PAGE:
CASTRIES, St. Lucia — How could you not love an island that has the world's only drive-in volcano?
Or a town with its very own mountain called "The Hill of Good Fortune"?
The hill, Morne Fortune, which one travel guide translates as "Sad Mountain With Luck," rises behind Castries, the capital, overlooking the harbor.
The protective fort and cannons on its summit attest to the island's strategic value and why it changed hands between the French and British 14 times over the years.
All of which explains why St. Lucia is such a mixture, with its 125,000 people speaking both English and a French-Creole patois, why English pubs compete with French cafes, and why hotels and towns have both French and British names.
The cars, while mostly Japanese, are driven on the left side of the road as in England, but have their steering wheels on the left as in France (and the United States).
St. Lucia is one of the world's most serene, largely unspoiled islands, the most beautiful we've seen in the Caribbean, Mediterranean and Pacific. After being alternately in French and British hands for 160 years, St. Lucia remained under British rule from 1803 to 1967, when it became a self-governing state.
In 1979 it became an independent nation but remained in the commonwealth. When the United States landed troops on nearby Grenada in 1983, St. Lucia sent 75 men to support the Americans.
As our 33-year-old cabby, Patrick Edward, wheeled us around the leaf-shaped, 238-square-mile island (27 miles by 14 at its midsection), children waved as we passed small, family-owned banana plantations and bamboo forests interspersed with coconut palms, breadfruit saplings, and mango and red-flowered flamboyant trees.
Women walked along the road carrying two and three boxes of bananas on their heads.
Wielding machetes, neighbors were joining families to harvest bananas, the island's principal crop.
"People try to help each other," Edward said. "They helped me build my home. I help them build theirs. Friends lend a hand when we plant the banana trees, harvest them and clean up after the harvest."
In Castries, when we asked for a videocassette in a store that didn't carry the mini-size we needed, a customer led us half a block to the corner so she could point to a competing store a block away where we might find one.
South of Castries, as we rounded the rim of a mountain, we looked down on one of the most picturesque sights in the Caribbean. It was Marigot Bay where scenes from Rex Harrison's "Dr. Dolittle" and Sophia Loren's "Fire Power" were filmed.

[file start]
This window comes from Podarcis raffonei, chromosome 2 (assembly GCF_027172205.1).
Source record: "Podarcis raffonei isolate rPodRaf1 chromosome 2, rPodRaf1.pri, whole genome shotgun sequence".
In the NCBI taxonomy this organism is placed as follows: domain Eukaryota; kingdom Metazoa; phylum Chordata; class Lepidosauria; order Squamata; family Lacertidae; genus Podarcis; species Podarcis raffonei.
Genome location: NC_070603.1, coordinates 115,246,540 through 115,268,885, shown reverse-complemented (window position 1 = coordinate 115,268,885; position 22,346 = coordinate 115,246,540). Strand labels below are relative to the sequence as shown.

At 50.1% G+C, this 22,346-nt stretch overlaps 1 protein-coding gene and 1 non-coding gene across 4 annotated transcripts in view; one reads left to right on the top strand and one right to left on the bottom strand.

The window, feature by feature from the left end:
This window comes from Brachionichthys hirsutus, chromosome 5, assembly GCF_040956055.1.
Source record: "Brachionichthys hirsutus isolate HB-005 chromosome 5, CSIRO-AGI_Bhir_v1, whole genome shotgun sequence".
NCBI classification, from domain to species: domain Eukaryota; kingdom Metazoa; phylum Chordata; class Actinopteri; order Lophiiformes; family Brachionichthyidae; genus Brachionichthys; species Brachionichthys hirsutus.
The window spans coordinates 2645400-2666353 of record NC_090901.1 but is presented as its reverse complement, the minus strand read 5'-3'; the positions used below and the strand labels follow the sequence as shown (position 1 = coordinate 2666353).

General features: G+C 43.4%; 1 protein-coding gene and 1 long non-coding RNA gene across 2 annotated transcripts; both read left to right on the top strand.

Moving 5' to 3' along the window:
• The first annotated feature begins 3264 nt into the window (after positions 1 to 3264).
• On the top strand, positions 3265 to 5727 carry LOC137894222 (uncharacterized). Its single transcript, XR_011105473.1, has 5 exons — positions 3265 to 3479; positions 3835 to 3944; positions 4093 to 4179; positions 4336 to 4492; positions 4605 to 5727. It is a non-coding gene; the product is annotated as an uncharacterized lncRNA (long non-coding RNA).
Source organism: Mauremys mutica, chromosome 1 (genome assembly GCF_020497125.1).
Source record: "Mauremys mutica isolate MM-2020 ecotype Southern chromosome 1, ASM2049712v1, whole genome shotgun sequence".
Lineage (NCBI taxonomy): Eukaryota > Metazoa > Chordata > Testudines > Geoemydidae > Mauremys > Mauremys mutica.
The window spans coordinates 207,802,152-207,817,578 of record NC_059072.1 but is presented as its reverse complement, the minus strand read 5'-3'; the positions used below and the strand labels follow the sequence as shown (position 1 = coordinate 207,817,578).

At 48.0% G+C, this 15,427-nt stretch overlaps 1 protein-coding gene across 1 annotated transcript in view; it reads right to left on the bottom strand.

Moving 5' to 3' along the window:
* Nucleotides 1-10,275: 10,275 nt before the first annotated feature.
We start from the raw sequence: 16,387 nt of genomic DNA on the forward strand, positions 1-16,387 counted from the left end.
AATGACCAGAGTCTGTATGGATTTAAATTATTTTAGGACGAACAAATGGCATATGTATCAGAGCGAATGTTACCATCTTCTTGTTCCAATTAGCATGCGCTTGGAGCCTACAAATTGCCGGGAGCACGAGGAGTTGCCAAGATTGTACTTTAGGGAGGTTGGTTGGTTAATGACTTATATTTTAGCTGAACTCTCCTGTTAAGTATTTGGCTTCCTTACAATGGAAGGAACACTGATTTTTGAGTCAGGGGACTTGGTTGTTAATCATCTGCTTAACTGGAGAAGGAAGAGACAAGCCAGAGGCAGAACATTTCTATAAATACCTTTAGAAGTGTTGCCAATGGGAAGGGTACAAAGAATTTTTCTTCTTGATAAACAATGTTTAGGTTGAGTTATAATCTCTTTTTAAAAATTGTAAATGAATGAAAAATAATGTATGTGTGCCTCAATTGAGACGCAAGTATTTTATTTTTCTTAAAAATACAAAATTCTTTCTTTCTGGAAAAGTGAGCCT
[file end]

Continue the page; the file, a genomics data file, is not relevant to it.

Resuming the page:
A couple of hundred years ago a British admiral saved his ships from the French fleet by heading them into Marigot Bay and camouflaging them with palm fronds.
Today the harbor is a favorite haunt of "yachties," the owners of small sailboats that make it this far south in the eastern Caribbean's Windward Islands.
Through the mountains an hour or more below Marigot Bay are two of St. Lucia's biggest attractions--the Pitons and La Soufriere. Approaching the fishing port of Soufriere, two volcanic peaks, Gros Piton and Petit Piton, rise out of the sea. These lava-formed rocks, covered with greenery and visible from miles at sea, provide fantastic scenery both above and below the water.
They tower half a mile high above sea level and are 1,200 feet deep. Filled with coral formations and tropical fish, they offer some of the most unusual scuba diving in the Caribbean.
Although only 4,000 people live in Soufriere, it is second in size only to Castries, which has about 50,000 residents.
Above the town stands La Soufriere, which has a crater you can drive into. After parking your car, guides will lead you hurriedly over hot stones and through sulfur gas to the volcano's black pit.
They'll tell you not to worry about Soufreiere's erupting. "If it releases so much steam," they ask, "how can it erupt?"
Nearby you can bathe in mineral baths whose waters were sent to Paris 200 years ago and pronounced highly beneficial by Louis XVI's doctors. French soldiers recuperated in them here between bouts with the British.
Tracing the hot waters to their source, you'll come to a waterfall that changes colors during different periods of the day. Beautiful as it is, do not swim in the pond beneath the falls. It's a breeding ground for the dangerous bilharzia parasite.
Heading toward Moule-a-Chique, where the turquoise Caribbean joins the blue Atlantic at St. Lucia's southern tip, you'll pass through a rain forest filled with birds and see men cutting bananas, coconuts, fruit and cabbages around the villages of Choiseul and Laborie.
You may visit the major scenic spots during a four-hour drive of about 80 miles from Castries through verdant mountains and along magnificent coast.
Castries has been largely rebuilt during the past 40 years after being ravaged time and again by fires. Its Victorian library is not far from old wooden structures of French design in Columbus Square.